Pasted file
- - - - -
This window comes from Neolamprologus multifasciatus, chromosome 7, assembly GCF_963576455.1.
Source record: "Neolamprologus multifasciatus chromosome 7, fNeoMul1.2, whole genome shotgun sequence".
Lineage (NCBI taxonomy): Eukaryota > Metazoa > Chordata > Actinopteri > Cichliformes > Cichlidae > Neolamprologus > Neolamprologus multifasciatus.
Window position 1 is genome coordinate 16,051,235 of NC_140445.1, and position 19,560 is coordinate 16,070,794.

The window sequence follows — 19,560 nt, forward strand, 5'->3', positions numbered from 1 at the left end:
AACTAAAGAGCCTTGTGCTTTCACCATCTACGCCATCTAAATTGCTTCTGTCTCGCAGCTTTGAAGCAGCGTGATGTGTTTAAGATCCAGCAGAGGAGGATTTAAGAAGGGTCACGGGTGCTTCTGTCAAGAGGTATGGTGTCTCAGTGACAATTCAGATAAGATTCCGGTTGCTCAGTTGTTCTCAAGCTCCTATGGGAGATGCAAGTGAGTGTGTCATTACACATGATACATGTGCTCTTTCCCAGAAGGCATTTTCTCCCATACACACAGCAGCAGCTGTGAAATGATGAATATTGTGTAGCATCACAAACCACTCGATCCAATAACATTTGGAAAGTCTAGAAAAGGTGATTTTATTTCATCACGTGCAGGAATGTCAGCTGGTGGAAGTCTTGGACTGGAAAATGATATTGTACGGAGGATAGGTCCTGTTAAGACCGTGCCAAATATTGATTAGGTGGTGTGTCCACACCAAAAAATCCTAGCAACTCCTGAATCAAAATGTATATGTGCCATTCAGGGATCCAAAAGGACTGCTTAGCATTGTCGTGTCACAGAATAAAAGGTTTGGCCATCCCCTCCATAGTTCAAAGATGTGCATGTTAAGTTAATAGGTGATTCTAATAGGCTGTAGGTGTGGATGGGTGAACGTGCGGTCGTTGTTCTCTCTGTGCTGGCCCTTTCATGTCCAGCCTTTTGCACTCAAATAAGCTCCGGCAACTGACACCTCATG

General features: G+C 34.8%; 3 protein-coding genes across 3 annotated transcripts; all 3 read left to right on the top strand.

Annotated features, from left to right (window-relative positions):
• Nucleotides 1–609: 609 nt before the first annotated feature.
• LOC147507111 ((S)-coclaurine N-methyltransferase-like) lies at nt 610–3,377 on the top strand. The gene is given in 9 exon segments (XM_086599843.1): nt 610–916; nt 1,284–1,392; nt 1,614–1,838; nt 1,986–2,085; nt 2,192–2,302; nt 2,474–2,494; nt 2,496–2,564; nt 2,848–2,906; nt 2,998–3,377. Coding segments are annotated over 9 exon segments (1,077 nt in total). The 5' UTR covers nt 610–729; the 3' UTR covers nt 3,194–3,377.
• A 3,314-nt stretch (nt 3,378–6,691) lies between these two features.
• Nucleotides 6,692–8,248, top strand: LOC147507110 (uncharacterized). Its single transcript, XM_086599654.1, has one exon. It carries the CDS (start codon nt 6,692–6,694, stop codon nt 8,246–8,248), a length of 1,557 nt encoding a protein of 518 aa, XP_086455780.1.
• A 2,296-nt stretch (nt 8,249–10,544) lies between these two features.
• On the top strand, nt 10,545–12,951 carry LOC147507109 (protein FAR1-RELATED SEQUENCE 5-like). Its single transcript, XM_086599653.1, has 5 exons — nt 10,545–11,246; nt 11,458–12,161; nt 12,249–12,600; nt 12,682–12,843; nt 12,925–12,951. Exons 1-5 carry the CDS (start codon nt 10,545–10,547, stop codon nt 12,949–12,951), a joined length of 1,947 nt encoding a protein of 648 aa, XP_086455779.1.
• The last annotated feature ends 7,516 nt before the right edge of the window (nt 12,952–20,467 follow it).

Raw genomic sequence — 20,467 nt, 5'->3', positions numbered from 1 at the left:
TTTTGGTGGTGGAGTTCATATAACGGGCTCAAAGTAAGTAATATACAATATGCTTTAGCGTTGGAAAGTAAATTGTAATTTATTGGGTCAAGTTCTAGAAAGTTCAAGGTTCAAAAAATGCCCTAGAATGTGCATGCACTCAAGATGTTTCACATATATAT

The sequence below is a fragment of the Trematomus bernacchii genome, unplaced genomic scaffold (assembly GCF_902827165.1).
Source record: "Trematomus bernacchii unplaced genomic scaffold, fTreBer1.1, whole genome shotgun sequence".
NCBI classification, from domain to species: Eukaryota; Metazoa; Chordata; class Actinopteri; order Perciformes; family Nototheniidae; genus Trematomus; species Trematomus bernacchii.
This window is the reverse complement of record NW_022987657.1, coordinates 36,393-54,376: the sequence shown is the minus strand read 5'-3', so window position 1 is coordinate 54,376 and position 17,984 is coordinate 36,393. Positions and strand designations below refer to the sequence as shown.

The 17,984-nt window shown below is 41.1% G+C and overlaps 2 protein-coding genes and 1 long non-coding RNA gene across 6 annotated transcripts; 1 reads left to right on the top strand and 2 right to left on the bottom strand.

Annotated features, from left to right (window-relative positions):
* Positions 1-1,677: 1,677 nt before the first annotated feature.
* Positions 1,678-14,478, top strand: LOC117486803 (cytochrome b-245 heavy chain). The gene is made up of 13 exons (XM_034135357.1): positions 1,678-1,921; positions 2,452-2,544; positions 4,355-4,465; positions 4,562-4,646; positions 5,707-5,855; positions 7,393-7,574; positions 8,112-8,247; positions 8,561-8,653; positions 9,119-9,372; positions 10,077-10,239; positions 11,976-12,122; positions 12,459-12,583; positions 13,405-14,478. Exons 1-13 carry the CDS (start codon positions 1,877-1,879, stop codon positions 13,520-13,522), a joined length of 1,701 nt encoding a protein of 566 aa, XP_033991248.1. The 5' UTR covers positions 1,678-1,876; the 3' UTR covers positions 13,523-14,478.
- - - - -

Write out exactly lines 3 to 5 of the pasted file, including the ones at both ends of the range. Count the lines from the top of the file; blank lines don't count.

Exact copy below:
Lineage (NCBI taxonomy): Eukaryota > Metazoa > Chordata > Actinopteri > Cichliformes > Cichlidae > Neolamprologus > Neolamprologus multifasciatus.
Window position 1 is genome coordinate 16,051,235 of NC_140445.1, and position 19,560 is coordinate 16,070,794.

The window sequence follows — 19,560 nt, forward strand, 5'->3', positions numbered from 1 at the left end: